Iowa offensive lineman James Daniels runs to the sidelines in Kinnick Stadium on Saturday, Nov. 14, 2015. The Hawkeyes defeated the Golden Gophers, 40-35 to stay perfect on the season. (The Daily Iowan/Rachael Westergard)

Chicago Bears draft James Daniels

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James Daniels wasn’t drafted in Round 1, but he didn’t have to wait terribly long on the second day of the NFL Draft.

By Adam Hensley

adam-hensley@uiowa.edu

James Daniels didn’t hear his name called on Day No. 1 of the NFL Draft, but he didn’t have to wait too long during the second round.

The Chicago Bears drafted Daniels with the seventh pick in the second, 39th overall. The Bears ranked 16th in the NFL in average rushing yards per game (111.8) and averaged 4.2 yards per carry, which tied for 11th-best in the league.

The junior from Warren, Ohio, was ranked by ESPN as its No. 1 center in the draft, No. 18 prospect overall, and received a grade of 90.

At the NFL Combine, Daniels measured 6-3, 306 pounds. The NFL’s website tabbed him with a 6.03 overall prospect grade, saying he “should be an instant starter.”

“Daniels is a fluid mover with tremendous initial quickness to win positioning on most every zone block he’s asked to make — both on the first and second levels,” NFL’s Lance Zierlein wrote about Daniels. “His height, weight, and arm length numbers at the Combine will be critical in either solidifying his draft slot or potentially dropping him a round. Some teams might see him as a zone-only center, but he may be strong enough to fit in with other blocking schemes. He needs to get stronger, but he’s a plus run blocker and pass protector with a chance to become a Pro Bowl starter.”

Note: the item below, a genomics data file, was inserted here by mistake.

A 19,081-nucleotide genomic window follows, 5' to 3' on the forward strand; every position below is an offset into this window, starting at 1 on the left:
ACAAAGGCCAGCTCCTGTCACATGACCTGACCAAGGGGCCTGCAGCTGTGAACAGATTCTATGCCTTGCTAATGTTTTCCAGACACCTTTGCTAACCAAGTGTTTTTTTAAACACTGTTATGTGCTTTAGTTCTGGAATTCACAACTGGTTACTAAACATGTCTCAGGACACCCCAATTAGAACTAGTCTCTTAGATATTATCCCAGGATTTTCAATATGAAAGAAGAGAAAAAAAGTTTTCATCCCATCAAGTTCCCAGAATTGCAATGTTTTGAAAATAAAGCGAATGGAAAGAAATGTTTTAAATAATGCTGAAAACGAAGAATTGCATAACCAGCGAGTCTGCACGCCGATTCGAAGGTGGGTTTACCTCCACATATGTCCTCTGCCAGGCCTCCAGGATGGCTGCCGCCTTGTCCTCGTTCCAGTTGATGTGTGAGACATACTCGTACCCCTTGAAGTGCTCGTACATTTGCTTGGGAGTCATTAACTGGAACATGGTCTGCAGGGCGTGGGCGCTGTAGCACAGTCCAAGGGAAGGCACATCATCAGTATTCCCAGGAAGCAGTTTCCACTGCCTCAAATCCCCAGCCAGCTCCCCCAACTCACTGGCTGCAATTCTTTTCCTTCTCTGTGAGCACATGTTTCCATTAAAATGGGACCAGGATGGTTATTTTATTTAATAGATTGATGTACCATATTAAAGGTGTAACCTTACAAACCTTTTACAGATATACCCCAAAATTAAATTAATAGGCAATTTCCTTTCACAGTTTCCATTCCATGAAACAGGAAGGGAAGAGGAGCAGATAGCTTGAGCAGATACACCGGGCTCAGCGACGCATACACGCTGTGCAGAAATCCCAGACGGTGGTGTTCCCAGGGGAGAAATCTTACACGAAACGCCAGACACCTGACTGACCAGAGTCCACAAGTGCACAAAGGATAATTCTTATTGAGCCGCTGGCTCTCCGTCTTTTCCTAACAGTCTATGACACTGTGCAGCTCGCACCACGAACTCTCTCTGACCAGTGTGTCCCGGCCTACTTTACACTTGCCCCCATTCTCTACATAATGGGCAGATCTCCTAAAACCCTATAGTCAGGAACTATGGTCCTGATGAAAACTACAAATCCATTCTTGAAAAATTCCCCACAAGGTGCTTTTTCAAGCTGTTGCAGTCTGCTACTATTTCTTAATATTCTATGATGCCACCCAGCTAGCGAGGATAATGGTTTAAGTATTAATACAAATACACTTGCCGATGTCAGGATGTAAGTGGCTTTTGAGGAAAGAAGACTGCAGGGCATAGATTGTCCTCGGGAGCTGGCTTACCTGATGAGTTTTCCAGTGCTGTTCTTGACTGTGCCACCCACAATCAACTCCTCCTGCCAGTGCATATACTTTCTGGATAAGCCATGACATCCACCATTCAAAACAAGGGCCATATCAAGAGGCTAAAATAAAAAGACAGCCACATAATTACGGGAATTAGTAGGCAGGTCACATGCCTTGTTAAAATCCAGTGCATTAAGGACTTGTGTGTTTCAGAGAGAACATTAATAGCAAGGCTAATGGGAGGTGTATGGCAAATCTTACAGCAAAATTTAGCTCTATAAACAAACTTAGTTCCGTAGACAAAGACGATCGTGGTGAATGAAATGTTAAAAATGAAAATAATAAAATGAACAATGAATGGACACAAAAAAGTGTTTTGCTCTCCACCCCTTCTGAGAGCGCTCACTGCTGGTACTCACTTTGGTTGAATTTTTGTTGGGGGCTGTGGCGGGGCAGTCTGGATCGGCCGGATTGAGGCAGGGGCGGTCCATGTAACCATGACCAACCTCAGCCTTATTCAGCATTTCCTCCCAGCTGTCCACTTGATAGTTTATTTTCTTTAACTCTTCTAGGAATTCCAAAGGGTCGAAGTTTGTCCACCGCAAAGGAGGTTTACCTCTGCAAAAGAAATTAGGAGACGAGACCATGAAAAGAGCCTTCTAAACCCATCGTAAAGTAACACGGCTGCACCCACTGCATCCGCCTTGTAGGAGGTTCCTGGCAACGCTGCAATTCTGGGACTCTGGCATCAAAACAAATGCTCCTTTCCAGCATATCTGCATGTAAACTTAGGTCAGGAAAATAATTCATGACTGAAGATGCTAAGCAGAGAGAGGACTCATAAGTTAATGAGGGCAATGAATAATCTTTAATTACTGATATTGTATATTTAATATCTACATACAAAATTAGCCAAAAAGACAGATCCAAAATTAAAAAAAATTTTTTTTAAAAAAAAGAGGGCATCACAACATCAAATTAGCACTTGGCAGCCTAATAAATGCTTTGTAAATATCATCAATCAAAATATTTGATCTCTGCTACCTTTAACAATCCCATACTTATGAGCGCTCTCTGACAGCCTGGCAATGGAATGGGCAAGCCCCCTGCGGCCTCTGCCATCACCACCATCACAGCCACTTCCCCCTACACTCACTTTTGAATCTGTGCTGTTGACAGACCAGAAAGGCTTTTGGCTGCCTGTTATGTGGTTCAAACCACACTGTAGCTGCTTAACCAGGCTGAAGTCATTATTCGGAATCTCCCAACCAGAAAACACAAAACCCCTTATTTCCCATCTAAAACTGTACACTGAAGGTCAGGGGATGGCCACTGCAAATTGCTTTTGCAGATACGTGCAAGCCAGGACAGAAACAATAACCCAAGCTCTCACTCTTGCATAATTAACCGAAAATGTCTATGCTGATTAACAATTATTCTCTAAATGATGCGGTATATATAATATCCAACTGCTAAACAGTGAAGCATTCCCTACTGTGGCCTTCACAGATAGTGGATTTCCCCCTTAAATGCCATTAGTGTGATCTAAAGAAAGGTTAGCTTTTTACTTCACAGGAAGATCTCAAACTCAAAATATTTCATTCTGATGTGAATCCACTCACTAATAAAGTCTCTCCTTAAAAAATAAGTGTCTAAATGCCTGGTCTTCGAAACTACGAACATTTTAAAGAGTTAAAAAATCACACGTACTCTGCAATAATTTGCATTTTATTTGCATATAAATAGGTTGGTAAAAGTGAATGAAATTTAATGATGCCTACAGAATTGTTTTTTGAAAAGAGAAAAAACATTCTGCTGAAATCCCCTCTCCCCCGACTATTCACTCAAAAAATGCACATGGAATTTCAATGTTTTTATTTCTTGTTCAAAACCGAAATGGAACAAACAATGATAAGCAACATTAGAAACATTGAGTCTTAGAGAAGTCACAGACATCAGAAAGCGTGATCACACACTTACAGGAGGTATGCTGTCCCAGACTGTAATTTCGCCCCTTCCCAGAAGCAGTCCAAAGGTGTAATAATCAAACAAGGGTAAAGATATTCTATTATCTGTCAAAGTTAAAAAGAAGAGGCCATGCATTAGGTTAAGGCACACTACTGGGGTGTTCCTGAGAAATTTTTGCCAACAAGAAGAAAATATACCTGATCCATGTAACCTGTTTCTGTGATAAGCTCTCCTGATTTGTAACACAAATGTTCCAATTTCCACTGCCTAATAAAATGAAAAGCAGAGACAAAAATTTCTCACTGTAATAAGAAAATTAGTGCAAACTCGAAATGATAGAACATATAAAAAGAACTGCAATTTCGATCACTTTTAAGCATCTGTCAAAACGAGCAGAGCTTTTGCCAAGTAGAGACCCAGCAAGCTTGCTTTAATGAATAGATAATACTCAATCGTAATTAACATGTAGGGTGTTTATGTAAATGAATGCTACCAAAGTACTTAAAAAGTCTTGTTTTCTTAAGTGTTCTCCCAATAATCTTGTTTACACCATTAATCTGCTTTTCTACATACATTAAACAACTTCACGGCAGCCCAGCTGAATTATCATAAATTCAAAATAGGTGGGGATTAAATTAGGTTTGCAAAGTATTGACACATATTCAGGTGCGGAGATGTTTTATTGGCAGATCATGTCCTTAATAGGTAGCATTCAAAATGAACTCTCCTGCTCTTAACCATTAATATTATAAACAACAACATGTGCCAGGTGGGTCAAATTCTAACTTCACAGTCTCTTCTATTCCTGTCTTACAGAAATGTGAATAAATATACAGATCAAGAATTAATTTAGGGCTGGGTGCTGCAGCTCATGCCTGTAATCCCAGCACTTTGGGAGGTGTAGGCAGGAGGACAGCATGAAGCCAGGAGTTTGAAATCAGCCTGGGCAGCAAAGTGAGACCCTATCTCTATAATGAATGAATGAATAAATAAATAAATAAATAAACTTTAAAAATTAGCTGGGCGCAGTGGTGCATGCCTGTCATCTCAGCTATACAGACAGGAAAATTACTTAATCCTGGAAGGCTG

Daniels earned praise for his fluidity, quickness, initial contact, and finishes when blocking on the line, while docking him for his power.

Regardless, Iowa has a tradition of sending more-than-capable linemen to the NFL, and scouts know this.

“The Iowa guys are always going to be quick and proficient, but you have to see them tested against power because they are usually going to be a little smaller, too,” an anonymous NFL team college scouting director told NFL.com. “This guy has decent size, and I think he’s got pretty good functional power. He would come in and challenge for best center in our division right away.”

Last year, Daniels headed an Iowa run-blocking attack that averaged 3.8 yards per carry and 139.2 yards per game. He was an honorable mention for the All-Big Ten team by both the coaches and media.

In 2016, Daniels earned third team All-Big Ten honors. He was also a first-team Sophomore All-American by Campus Insiders.

Also worthy of note, Daniels’ top-notch wardrobe for the first round of the draft:

Daniels rocked a suit and tie for Day No. 2, however.

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